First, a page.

For marketers who are still measuring an advertisement’s success based on the number of clicks or total impressions it receives, here is more data that suggests those are unreliable metrics. Earlier this week, comScore and Pretarget, an intent targeting company, released a joint study which showed that ad viewability and hover time are more strongly correlated with conversions, i.e., purchases and requests for information, than clicks or total impressions.
“This study shows why other non-click metrics of engagement, such as interaction or hovering, may be much more important in evaluating campaign performance than the click ever was,” said Kirby Winfield, senior vice president of corporate development at comScore. “It’s time to start measuring the impact of campaigns using metrics that really matter, not just the ones that are most easily measured.”
Pretarget analyzed 263 million impressions over nine months across 18 advertisers in various verticals. The company used comScore’s validated Campaign Essentials tool to collect viewability and hover data and a digital signal processor to collect click and cookie-based conversion data.
Pretarget then did a correlation analysis of the data that included gross impressions, views (defined as 75 percent of an ad being visible within the screen above the fold or after scrolling), the time the ad was viewed, total hover or engagement time, clicks, and conversions.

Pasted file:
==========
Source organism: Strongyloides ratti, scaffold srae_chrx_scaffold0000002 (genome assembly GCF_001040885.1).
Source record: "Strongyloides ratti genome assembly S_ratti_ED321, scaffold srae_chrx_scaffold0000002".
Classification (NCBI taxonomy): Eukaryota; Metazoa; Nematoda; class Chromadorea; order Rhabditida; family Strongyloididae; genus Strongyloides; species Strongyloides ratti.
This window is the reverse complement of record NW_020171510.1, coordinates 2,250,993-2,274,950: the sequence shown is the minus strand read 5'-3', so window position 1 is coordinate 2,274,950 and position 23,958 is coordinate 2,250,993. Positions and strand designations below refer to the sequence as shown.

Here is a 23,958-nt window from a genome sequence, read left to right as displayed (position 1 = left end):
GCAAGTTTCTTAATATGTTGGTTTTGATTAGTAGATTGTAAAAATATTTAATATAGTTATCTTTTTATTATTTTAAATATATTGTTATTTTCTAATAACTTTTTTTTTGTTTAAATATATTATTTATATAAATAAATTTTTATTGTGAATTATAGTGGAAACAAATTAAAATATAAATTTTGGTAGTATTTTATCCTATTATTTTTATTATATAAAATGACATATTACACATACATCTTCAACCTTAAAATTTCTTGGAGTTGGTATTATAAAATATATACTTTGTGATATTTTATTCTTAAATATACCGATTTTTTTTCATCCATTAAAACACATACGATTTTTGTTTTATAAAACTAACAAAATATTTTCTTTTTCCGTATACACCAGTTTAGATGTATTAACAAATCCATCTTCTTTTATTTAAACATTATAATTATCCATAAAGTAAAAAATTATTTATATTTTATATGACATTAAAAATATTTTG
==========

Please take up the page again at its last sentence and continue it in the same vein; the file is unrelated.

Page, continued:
The results showed that ad hover/interaction and viewable impressions correlated with conversions at 0.49 and 0.35, respectively, whereas gross impressions and clicks had lower correlations at 0.17 and 0.01, respectively.
According to the study’s researchers, traditional display ad impression measurement and reporting only verifies the number of ads that were sent to a user’s browser. Some ads may not be visible on a user’s screen unless he or she scrolls down, reducing the chances that it was ever seen, for example.
The idea that consumers are more likely to make a purchase if they hover over an ad rather than click on it is interesting and makes sense if by hovering, they quickly receive information about the product.
The bottom line is marketers who are still measuring click-through-rates have to work harder to justify their use of this metric.